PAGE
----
What’s on either end of your pendulum? What’s helped you find balance? I’d love to hear about it – send me a message or leave a comment below.

 

Photo by Ali Schilling

* Being good at yoga isn’t about being able to touch your toes or bring your foot behind your head. Yoga is about connecting with your body and learning to cultivate awareness of both body and mind. It’s about understanding patterns of reaction and learning how to use the mind consciously, rather than letting our thoughts and reactions control us.  I would argue that someone who is able to focus during practice, keep their attention in the moment, understand their own needs and limitations, and work at their personal edge (not pushing too hard, but neither being complacent) is actually “better” at yoga than a distracted yogi able to bend in all directions. Being flexible in body is a beautiful benefit of regular yoga practice, but that isn’t what’s it all about.

Yoga for Travellers

Tight hips and sore back after sitting for too long? Whether you’ve been too long in a car, on a plane or at a desk, this short yoga sequence will help unlock the spine and hips to have you feeling back to normal quickly. Repeat the sequence on the opposite site, and finish by spending a few minutes with your legs up the wall to help with circulation (and jet-lag).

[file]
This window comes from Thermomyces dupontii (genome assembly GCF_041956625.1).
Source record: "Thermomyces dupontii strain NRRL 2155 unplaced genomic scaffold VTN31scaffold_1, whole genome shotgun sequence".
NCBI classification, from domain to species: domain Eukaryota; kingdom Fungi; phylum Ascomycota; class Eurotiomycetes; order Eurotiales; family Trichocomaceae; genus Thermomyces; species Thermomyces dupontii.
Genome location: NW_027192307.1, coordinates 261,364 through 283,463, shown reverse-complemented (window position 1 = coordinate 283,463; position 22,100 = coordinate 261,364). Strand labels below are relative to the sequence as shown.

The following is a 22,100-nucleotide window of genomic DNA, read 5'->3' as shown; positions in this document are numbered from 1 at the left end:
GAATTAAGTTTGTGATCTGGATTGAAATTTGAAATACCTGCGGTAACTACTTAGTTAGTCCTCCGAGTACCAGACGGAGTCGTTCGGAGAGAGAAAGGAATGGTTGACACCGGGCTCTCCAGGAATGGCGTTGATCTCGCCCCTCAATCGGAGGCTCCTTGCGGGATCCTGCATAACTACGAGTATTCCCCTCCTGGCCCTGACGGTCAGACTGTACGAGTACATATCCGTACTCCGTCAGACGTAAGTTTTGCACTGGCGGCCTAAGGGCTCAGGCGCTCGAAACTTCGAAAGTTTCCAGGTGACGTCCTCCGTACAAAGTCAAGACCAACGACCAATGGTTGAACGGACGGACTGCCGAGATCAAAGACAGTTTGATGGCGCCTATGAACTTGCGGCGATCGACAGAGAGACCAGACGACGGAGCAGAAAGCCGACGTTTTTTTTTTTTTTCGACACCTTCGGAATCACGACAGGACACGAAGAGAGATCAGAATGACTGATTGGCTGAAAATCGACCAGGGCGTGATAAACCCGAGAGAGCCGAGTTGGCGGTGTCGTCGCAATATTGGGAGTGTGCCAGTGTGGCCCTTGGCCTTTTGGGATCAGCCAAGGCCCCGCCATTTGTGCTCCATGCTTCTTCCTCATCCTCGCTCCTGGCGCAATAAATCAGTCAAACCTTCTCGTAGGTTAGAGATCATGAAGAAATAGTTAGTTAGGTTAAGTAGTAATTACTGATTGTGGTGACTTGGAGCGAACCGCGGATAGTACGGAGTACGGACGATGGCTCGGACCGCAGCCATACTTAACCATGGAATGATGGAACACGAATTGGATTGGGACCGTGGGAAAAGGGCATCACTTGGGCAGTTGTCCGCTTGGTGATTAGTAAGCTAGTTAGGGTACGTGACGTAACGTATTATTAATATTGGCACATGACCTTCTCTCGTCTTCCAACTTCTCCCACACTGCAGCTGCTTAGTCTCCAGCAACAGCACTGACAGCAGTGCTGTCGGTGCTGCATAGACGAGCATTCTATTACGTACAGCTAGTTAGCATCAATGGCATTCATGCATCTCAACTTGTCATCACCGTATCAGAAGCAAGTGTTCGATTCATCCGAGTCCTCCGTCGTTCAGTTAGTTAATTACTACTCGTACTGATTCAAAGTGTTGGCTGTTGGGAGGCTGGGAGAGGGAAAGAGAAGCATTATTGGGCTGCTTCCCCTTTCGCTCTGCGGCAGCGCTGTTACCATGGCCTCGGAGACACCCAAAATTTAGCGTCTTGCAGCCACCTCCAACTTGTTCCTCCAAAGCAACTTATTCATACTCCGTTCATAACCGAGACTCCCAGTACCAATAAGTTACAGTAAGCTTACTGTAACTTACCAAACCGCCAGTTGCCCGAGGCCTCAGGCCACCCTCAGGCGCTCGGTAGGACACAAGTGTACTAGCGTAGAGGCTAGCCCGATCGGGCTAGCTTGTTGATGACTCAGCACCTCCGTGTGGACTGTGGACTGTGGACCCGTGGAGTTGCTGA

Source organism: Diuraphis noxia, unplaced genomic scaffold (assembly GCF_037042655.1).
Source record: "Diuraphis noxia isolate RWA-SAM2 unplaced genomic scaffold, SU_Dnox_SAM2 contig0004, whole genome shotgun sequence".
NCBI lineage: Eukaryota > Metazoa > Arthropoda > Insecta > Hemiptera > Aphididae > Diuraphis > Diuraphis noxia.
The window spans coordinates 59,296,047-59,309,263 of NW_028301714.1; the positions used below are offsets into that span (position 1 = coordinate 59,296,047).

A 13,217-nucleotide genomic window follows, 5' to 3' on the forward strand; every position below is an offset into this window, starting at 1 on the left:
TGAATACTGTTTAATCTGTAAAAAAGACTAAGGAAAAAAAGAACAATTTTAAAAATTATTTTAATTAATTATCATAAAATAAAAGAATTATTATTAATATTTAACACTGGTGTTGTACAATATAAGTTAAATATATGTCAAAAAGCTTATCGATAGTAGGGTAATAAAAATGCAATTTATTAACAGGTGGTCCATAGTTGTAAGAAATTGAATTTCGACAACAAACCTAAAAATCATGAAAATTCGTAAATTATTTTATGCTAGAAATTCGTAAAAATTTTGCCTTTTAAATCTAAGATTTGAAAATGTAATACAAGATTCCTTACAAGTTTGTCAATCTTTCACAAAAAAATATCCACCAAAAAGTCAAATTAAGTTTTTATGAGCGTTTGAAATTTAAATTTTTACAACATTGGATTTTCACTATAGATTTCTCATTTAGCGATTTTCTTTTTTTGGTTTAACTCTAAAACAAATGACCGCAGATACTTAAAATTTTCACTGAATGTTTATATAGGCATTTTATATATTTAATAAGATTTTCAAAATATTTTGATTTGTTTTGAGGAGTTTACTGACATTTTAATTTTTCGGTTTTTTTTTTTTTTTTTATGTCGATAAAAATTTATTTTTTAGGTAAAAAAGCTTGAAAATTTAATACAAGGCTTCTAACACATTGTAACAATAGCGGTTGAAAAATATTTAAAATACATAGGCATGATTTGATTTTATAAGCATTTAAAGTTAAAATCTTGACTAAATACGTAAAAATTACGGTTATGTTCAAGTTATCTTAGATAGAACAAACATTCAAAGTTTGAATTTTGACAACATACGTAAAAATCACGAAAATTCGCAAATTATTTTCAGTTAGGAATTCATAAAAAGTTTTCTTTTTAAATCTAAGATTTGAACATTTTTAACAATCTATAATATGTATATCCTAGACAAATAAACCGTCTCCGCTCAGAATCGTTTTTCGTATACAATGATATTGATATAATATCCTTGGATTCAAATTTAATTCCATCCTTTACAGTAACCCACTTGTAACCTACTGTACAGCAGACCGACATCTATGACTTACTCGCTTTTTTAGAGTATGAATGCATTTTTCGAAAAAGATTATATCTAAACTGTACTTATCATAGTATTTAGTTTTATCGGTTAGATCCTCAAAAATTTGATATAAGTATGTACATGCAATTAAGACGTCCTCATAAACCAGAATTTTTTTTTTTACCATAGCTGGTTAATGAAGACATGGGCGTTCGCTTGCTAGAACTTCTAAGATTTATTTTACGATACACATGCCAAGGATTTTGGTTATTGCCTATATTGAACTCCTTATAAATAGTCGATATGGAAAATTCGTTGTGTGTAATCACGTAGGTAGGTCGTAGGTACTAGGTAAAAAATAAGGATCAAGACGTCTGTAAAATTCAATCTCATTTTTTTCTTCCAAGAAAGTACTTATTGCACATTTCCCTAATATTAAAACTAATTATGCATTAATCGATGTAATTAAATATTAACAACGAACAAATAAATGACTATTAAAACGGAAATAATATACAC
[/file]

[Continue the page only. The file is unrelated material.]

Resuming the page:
Digital Detox

DSC_0291

I recently got back from an amazing holiday in Sri Lanka. Before we went, life had been full and hectic, and I knew that I wanted to take some time during the trip to really switch off and restore my body and mind, so that I came back feeling refreshed and rejuvenated. We spent the first week on an incredible yoga retreat with Holly Warren, a remarkable teacher who is somehow able to find a place for the reverence of yoga, without making the atmosphere heavy. This is the second retreat I’ve been on with Holly and both have been transformative and magical.

The second week, we found an incredible AirBnB in a quiet part of southern Sri Lanka and I decided that to make the most of the breath-taking surroundings, I would stop looking at social media and checking my phone until we came back to reality. Ironically, often when I’m on holiday I find myself checking social media MORE, as I post photos of our adventures; not having anywhere to be also eliminates the natural deadline for a forced switch-off.

I’m not going to lie – I found it really hard. Not just at first – the whole time. What is it about those sites that is so addictive? I persevered and managed a full 5 days without looking at Instagram or Facebook. And it was only at the end, when I started checking again, that I realised what I had gained by switching off.

I had so much more space in my head! I wasn’t constantly feeling the need to consume words and images and to know what was going on everywhere that I wasn’t. My thoughts slowed down and I could actually figure out what I was thinking and feeling. My internal dialogue slowed. Everything inside me felt like it was moving at a manageable pace, instead of racing around on super-speed.